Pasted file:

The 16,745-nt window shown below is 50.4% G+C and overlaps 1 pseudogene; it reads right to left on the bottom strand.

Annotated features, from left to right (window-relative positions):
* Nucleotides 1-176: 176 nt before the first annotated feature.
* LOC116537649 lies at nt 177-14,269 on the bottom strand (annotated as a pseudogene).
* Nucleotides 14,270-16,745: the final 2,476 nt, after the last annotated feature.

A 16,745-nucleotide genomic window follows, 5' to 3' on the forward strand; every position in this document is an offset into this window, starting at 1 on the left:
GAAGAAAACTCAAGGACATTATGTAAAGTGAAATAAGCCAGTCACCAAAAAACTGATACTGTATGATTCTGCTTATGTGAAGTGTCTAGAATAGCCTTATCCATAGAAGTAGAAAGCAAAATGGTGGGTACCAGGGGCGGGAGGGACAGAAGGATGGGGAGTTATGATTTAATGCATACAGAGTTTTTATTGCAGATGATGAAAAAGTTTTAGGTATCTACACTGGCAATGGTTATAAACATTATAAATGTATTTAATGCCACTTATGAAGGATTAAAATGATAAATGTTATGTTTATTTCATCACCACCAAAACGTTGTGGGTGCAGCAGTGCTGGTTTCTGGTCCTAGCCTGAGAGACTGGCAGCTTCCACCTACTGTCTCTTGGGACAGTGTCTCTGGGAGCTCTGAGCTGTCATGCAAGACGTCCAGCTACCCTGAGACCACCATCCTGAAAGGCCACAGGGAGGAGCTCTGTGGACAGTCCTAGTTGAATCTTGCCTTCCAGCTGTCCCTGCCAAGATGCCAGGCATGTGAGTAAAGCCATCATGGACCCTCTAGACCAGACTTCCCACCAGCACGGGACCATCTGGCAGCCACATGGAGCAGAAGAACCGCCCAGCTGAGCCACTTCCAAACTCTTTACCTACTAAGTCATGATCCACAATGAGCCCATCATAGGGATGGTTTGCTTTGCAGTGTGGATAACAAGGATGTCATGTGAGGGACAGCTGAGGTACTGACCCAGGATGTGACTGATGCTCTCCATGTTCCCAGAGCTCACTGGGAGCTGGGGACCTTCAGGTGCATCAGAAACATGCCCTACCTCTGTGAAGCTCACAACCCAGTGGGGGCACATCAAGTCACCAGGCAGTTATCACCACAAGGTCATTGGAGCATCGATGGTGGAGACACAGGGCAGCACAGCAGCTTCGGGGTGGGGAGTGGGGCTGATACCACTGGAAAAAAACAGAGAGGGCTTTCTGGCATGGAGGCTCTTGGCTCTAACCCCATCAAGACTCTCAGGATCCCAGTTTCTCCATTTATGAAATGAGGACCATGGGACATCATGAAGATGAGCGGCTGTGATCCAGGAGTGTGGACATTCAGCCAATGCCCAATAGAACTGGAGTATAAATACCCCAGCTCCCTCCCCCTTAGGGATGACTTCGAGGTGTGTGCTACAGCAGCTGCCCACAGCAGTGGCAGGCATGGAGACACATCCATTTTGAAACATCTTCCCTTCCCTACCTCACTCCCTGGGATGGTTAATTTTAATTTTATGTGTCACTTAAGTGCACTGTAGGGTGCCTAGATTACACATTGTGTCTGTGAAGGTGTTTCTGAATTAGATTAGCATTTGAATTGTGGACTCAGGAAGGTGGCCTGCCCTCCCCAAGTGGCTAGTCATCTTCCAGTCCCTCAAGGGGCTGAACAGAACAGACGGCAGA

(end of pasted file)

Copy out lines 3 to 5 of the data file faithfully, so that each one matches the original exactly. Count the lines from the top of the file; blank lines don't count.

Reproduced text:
* Nucleotides 1-176: 176 nt before the first annotated feature.
* LOC116537649 lies at nt 177-14,269 on the bottom strand (annotated as a pseudogene).
* Nucleotides 14,270-16,745: the final 2,476 nt, after the last annotated feature.